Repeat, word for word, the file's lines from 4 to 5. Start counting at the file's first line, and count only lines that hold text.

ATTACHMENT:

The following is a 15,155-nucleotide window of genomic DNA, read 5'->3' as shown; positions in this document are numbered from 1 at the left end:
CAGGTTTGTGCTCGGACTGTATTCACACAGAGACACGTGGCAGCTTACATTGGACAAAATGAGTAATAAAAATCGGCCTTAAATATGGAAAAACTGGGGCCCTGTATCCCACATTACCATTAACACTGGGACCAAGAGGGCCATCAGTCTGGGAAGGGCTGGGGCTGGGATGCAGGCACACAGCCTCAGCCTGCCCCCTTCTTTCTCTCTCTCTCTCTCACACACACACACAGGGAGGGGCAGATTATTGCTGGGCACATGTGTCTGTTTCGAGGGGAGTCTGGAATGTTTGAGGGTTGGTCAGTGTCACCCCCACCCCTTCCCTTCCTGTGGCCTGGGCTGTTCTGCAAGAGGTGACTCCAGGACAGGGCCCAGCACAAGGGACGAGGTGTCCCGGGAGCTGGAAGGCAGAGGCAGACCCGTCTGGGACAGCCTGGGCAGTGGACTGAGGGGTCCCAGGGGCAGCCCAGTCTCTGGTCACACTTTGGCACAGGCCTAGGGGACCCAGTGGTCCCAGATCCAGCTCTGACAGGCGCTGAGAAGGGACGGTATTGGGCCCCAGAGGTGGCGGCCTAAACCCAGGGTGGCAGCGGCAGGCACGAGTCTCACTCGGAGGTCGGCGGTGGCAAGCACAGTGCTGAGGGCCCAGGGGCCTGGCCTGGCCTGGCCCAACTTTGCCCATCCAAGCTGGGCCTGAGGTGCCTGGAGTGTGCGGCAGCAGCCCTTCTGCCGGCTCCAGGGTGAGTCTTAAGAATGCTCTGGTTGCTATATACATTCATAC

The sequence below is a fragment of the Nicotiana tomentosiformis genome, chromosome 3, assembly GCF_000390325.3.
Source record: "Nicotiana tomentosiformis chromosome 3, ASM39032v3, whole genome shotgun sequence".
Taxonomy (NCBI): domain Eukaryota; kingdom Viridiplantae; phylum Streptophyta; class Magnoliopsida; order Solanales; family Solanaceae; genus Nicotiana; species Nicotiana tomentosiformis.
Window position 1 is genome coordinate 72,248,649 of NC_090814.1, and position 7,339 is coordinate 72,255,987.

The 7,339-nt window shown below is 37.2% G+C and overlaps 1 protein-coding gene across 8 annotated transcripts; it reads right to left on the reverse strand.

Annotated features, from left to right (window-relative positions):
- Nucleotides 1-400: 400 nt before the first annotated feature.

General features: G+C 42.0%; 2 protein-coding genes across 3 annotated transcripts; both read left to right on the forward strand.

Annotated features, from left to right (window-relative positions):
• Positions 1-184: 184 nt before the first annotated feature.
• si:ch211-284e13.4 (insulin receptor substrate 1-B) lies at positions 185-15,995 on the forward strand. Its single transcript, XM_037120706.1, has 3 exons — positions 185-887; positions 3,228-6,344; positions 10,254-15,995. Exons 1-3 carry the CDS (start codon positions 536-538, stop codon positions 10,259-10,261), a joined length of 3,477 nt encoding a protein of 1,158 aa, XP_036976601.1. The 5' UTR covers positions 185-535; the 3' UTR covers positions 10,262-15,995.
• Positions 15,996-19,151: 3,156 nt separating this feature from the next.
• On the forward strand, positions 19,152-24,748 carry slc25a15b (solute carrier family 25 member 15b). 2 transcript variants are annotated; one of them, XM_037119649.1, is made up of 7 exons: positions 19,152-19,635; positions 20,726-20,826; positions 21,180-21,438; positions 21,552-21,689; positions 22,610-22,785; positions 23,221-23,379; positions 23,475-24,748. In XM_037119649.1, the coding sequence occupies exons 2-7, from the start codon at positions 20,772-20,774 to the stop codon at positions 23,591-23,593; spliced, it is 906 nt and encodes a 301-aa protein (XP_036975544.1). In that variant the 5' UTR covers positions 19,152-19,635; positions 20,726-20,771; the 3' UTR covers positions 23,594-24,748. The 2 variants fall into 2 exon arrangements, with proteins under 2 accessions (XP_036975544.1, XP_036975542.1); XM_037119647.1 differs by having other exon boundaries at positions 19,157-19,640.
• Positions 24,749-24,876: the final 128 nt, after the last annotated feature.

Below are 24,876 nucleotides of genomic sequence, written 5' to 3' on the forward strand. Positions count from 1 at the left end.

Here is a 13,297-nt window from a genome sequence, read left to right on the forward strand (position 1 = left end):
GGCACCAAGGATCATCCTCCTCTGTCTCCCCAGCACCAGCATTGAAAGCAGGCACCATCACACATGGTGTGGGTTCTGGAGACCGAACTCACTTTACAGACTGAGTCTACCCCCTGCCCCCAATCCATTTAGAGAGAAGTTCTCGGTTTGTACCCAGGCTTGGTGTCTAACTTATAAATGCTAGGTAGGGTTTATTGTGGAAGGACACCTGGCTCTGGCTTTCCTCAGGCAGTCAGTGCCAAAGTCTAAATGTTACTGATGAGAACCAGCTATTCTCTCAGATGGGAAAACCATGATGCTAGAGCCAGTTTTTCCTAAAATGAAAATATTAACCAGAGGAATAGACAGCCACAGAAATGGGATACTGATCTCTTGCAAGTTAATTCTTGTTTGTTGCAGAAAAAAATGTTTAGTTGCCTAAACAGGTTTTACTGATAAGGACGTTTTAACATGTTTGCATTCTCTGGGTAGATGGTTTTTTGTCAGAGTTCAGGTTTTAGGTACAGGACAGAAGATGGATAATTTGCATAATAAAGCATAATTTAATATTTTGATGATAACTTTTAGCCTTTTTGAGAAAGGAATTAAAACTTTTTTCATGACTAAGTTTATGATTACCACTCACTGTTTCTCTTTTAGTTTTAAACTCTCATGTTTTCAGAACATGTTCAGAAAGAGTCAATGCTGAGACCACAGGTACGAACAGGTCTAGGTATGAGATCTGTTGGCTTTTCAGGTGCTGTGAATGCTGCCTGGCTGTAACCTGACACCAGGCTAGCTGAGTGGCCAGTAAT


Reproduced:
Source record: "Nicotiana tomentosiformis chromosome 3, ASM39032v3, whole genome shotgun sequence".
Taxonomy (NCBI): domain Eukaryota; kingdom Viridiplantae; phylum Streptophyta; class Magnoliopsida; order Solanales; family Solanaceae; genus Nicotiana; species Nicotiana tomentosiformis.